Over the years, I have come across many people who find the concept of a polytheist religion like Hinduism, interesting and confusing too. These people are generally curious westerners who want to know more about the land from where Yogashastra comes from.
These people do not have much knowledge about the Hindu religion (as it is being called now). However, it is even more intriguing how some of those who claim to know a lot about it have a completely different understanding of the basic tenets of the Hindu philosophy (but let us leave a discussion about those distortions for another long blog). In a nutshell, here is what I think:
Hinduism is not a religion at all!
And here’s why!
Hinduism is a Geographical Concept
Some theologians like Sadhguru Jaggi Vasudev state that the term Hindu refers to anyone and anything born in the land between the Himalayas and the Hind Sagar (Indian Ocean). The concept of Hindu is a geographical one and not based on religion. The land was probably named after these two significant geographical structures since they are critical in protecting the people of Hind from invasions and outsiders. What it basically implies is that a Muslim or Christian or Jew born in India (also called Hindustan) is a Hindu.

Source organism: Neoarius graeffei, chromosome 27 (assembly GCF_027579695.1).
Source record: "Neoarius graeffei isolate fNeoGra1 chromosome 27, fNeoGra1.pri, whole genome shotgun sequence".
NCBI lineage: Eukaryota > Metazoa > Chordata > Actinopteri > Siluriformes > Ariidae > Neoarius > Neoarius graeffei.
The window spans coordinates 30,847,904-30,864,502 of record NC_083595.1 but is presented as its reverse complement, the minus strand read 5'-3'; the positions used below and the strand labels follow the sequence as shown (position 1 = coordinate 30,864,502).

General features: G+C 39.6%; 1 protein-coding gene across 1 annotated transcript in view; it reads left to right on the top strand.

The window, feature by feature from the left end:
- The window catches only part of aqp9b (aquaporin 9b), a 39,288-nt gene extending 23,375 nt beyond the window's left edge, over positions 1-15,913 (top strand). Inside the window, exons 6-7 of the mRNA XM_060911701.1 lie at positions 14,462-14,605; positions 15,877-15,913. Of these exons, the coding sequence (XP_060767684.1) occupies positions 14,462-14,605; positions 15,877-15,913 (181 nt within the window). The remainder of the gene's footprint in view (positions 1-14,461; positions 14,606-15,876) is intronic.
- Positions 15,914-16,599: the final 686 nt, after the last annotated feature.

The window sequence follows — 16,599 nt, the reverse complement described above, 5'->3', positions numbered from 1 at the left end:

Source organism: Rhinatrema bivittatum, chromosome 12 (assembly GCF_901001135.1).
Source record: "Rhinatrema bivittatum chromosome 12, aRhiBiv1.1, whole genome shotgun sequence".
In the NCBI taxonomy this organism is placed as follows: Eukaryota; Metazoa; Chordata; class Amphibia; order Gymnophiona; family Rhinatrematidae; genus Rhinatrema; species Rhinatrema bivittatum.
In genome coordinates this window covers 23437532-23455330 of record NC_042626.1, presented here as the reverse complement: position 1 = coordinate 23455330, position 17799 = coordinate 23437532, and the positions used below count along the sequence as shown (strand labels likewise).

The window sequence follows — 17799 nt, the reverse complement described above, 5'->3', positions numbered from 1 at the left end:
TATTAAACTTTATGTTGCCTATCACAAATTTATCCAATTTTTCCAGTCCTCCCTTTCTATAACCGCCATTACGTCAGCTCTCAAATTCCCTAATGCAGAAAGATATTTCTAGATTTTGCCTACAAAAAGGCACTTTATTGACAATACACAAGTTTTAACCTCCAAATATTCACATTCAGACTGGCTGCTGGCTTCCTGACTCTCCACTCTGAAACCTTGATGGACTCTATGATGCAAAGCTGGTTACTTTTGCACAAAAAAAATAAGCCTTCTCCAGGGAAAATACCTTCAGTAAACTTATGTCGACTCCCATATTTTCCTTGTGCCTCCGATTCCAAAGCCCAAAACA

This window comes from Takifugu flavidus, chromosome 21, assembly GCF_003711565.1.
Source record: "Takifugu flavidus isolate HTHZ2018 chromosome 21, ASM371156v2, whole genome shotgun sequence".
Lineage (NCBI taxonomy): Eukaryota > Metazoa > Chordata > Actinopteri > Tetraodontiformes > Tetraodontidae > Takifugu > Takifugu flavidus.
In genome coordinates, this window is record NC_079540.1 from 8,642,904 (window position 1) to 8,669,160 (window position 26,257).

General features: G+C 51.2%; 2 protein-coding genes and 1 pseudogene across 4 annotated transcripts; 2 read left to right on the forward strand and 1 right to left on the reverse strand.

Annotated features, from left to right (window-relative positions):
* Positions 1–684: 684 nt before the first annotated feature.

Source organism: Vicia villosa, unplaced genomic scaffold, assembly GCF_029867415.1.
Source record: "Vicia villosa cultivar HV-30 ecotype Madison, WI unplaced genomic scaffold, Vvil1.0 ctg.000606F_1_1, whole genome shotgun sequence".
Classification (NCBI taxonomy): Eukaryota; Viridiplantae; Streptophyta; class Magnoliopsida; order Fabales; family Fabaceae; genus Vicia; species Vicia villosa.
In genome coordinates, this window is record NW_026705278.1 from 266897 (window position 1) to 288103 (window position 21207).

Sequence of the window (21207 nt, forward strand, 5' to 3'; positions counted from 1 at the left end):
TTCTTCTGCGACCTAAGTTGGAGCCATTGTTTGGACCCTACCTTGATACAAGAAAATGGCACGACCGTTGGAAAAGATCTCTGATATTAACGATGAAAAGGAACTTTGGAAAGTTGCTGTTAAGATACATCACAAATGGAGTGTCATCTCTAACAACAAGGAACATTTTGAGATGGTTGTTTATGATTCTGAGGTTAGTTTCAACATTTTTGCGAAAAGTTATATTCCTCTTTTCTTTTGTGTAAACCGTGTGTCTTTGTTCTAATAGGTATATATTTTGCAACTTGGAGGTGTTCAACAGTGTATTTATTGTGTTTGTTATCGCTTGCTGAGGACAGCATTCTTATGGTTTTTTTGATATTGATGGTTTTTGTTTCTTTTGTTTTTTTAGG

Hinduism is a Recent Idea
Even though the Hindu philosophy is one of the oldest in the world, the concept of it as one religion is relatively recent. The term Hinduism was first used by British writers in early 19th century to describe what the people of this land believed in. It was probably easier for them to refer to the beliefs of all under a single collective umbrella rather than to understand the specific beliefs of the many clans, castes and groups who prayed to as many as 330 million gods.
Hinduism Defies Basic Tenets of a Religion
Hinduism does not have one specific book that details the way in which life should be lived. There is no one place that is considered as the highest authority on the religion. In fact, the philosophy followed by the people in the land of Hind is simple – there is a God in everything. There are gods for elements of nature like Agni (Fire), Vayu (Air), Prithvi (Earth), Varun (Water), Indra (Rain) and more. There is a god of industry (Vishwakarma), god of wealth (Kuber), god of love (Kamadeva) and more. And there are gods for planets and other heavenly bodies too like the sun (Suryadev), moon (Chandradev), and Saturn (Shanidev). There are snake gods, goddesses that protect from specific kinds of ailments (Sitala Mata) and more. The people of this land worship everything in nature. In other words, they see something good in every aspect of life!
Hinduism has no Conversions
While some recent politically motivated people in the country have spoken about converting some castes back to Hinduism, there is no specific process of conversion that has been stated in any of the scriptures. This is why, the philosophy has remained confined to (more or less) the Indian subcontinent.
Hinduism is All-Inclusive